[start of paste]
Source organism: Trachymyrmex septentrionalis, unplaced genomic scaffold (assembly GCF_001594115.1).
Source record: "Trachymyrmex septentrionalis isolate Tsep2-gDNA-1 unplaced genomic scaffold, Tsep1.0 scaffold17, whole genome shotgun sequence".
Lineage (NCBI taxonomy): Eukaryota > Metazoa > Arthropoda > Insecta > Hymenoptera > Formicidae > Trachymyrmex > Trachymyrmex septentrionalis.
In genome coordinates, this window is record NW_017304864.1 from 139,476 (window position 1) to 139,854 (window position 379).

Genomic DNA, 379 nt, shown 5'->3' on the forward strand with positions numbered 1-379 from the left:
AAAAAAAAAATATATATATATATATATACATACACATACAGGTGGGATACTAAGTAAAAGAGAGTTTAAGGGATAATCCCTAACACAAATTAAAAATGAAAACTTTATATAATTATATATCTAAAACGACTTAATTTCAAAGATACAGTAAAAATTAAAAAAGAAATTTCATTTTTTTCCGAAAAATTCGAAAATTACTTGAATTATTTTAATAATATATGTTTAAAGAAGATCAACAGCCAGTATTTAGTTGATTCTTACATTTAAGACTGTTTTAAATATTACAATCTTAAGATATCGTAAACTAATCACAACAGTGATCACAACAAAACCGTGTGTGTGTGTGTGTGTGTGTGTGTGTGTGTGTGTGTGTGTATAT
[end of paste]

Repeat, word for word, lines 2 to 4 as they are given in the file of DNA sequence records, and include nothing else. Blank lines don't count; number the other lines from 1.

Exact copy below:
Source record: "Trachymyrmex septentrionalis isolate Tsep2-gDNA-1 unplaced genomic scaffold, Tsep1.0 scaffold17, whole genome shotgun sequence".
Lineage (NCBI taxonomy): Eukaryota > Metazoa > Arthropoda > Insecta > Hymenoptera > Formicidae > Trachymyrmex > Trachymyrmex septentrionalis.
In genome coordinates, this window is record NW_017304864.1 from 139,476 (window position 1) to 139,854 (window position 379).